Preclinical Evaluation and Development of New Therapeutic Strategies in Myeloma

As part of the UCSF Stephen and Nancy Grand Multiple Myeloma Translational Initiative, one of our goals is to develop and evaluate novel therapeutic strategies for this disease. We aim to develop these strategies from hypotheses developed in our lab as well as via collaborations with others in academia and industry. Our goal is to advance these theapeutics into clinical trials to provide new options for myeloma patients.

For example, we recently used a combination of quantitative phosphoproteomics, alternative splicing analysis of RNA-seq (in collaboration with Angela Brooks at UC Santa Cruz), and bioinformatics to show that carfilzomib modulates the splicing machinery and the spliceosome represents a unique therapeutic vulnerability in myeloma (Huang et al, Nature Communications (2020); see Figure).


In collaboration with Casey Greene at UPenn and Larry Boise at Emory, we have also recently used quantitative phosphoproteomic profiling and machine learning approaches applied to publicly-available RNA-seq data to suggest new strategies by which to employ kinase inhibitors in myeloma trials (Lin et al, Blood Adv 2019).

In collaboration with biotechnology companies Sutro Biopharma and TeneoBio, we have also preclinically evaluated novel immunotherapies targeting the cell surface markers CD74 (Abrahams et al, Oncotarget (2018)) and BCMA (Force Aldred et al, mAbs (2019)). These molecules have now proceeded into Phase I clinical trials led by UCSF MMTI physicians.

Overcoming Drug Resistance in Multiple Myeloma

While new therapeutic agents have made major progress in extending lifespans for multiple myeloma patients, this plasma cell malignancy unfortunately remains incurable. A significant interest of our group is identifying methods by which to overcome this continuing clinical conundrum. To do this, we aim to combine methods including RNA-seq, translational profiling via ribosome profiling, quantitative proteomics, and functional genomics.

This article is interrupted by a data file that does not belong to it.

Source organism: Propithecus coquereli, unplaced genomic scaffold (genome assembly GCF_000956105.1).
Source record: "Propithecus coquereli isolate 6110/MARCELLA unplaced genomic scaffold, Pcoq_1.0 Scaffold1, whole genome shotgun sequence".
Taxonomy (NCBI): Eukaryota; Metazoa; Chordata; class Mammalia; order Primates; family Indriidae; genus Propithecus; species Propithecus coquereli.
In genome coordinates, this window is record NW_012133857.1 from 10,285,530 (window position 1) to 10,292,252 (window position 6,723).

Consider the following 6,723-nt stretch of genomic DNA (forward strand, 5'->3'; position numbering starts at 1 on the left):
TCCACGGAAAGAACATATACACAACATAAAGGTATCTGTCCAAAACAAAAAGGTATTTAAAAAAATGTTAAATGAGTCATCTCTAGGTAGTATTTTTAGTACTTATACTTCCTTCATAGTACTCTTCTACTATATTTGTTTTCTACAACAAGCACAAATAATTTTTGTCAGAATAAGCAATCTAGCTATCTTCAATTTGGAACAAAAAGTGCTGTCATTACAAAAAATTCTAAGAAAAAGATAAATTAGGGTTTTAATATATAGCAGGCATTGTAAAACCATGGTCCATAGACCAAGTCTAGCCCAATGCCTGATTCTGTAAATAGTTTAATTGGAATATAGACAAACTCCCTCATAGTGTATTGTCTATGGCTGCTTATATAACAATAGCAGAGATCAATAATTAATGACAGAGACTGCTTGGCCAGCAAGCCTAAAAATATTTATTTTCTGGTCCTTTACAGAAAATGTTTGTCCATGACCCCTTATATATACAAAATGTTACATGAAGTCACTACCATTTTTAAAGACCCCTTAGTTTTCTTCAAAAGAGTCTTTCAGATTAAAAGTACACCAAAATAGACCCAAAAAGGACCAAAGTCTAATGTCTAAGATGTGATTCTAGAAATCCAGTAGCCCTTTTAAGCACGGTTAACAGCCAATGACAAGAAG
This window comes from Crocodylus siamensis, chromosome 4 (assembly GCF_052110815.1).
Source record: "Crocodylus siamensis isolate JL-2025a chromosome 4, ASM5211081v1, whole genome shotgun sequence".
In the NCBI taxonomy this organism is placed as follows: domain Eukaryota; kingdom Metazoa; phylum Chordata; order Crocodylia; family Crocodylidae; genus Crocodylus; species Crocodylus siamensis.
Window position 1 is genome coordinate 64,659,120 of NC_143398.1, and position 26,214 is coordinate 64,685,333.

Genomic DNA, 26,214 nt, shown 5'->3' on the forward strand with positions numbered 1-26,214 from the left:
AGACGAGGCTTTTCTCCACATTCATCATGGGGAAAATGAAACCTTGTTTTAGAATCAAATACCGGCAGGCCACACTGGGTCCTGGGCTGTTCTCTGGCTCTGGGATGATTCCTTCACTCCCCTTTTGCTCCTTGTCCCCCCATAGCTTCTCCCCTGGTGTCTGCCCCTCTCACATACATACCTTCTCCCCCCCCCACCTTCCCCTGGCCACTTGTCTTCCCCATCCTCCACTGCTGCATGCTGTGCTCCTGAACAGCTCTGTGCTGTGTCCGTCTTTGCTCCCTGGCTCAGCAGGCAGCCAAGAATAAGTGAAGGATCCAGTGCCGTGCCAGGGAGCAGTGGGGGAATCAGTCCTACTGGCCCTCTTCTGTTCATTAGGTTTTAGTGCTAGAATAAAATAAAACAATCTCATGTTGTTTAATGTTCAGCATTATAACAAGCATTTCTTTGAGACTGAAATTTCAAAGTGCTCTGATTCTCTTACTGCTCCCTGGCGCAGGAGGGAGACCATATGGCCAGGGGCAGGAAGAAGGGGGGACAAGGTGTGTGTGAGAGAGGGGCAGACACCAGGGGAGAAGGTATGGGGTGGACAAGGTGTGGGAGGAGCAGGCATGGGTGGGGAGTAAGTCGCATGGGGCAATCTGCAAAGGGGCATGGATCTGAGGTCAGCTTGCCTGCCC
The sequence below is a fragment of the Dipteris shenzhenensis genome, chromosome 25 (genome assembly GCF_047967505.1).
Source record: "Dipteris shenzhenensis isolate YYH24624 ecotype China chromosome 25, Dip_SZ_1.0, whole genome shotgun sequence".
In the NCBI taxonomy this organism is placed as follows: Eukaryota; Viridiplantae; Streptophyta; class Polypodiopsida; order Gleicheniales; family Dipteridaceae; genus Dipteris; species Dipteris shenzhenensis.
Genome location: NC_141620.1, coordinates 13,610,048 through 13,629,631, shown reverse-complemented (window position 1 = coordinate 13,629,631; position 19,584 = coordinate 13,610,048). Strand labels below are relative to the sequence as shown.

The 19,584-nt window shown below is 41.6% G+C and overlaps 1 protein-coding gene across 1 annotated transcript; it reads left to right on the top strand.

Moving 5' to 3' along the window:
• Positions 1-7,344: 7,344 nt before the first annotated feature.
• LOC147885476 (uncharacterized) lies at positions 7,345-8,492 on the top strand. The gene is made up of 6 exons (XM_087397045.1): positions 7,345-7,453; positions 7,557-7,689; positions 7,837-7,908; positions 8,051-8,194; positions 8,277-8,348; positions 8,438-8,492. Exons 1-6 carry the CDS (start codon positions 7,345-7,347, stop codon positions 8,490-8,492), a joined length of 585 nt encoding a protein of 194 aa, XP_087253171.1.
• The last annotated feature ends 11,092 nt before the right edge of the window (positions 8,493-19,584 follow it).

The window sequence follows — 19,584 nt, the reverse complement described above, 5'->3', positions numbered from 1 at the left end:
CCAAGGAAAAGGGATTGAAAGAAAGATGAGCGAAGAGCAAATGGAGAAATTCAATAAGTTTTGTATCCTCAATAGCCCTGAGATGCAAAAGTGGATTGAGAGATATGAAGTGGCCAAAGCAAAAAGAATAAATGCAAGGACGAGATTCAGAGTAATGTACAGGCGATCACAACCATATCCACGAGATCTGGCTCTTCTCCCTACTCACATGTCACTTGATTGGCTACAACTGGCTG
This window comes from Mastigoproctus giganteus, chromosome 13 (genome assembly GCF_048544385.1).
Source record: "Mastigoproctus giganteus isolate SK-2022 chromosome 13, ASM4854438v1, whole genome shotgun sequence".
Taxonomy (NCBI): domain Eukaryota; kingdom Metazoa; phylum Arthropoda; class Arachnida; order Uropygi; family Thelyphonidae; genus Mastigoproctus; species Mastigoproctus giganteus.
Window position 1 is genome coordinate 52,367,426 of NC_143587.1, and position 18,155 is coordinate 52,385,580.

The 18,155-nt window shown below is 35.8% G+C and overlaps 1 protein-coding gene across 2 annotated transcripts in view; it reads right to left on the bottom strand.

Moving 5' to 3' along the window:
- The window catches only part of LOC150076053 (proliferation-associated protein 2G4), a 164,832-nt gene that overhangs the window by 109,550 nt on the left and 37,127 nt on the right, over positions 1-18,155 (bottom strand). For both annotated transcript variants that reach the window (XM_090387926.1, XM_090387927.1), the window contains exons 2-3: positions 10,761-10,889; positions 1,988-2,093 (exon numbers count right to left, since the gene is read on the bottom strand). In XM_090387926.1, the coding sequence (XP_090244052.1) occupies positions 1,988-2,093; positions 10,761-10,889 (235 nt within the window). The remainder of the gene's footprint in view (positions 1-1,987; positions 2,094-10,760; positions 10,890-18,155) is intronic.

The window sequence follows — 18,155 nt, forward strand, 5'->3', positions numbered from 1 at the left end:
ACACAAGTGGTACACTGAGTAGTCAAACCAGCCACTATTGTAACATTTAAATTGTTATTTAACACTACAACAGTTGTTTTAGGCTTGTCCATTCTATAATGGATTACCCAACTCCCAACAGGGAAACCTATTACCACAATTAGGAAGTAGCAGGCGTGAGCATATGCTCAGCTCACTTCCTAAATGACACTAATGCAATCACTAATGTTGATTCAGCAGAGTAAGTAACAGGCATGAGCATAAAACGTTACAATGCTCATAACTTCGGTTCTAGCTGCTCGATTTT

Using a combination of these "omics" approaches, we initially found that very few proteins are upregulated during rapid cell death induced by the proteasome inhibitor bortezomib, a first-line therapeutic administered to almost all myeloma patients. We hypothesized that the acute stress response proteins, including numerous heat shock response proteins, that did "break through" may be related to PI resisistance (Wiita et al., eLife, 2013). We next used targeted proteomic approaches to specifically monitor the synthesis of new protein molecules in this system, developing a quantitative model to relate absolute protein molecules per cell to mRNA transcript abundance in the context of drug treatment (Liu and Huang et al., Cell Systems (2017)).

More recently, we have collaborated with the group of Jason Gestwicki at UCSF to evaluate the role of their novel allosteric HSP inhibitors (originally described by Shao et al, J Med Chem (2018)) as myeloma therapeutics. Remarkably, these molecules are indeed much more potent versus proteasome-inhibitor resistant models of myeloma (see Figure). We have further evaluated the mechanism behind this increased efficacy, finding strong genetic co-dependency between the proteasome and HSP70 system, as well as using pulsed-SILAC proteomics to reveal an interaction between PI resistance and vulnerability to mitochondrial perturbation (Ferguson et al., Cell Chem Biol 2022). These results validate HSP70 inhibition as a promising strategy to overcome PI resistance.

We are also studying drug response and resistance at the level of the cell surface proteome. Surface proteomic profiling of PI-resistant cell line models have identified dysregulation of numerous cell surface proteins, which may serve both as novel biomarkers and immunotherapeutic targets (Ferguson et al., BioRxiv). In addition, in collaboration with Martin Kampmann's lab UCSF, we are using CRISPR interference to deeply explore transcriptional regulation of the surface protein CD38 in myeloma, the target of the monoclonal antibody daratumumab. Loss of CD38 may be a key factor in resistance to this agent and discovering new ways to modulate this surface target may provide a way to re-sensitize tumors. We have recently described one strategy to increase CD38 expression and overcome daratumumab resistance - co-administration of DNA methyltransferase inhibitors (Choudhry et al., Leukemia 2020) - and now have moved this strategy into a clinical trial with Drs. Nina Shah and Swetha Kambhampati.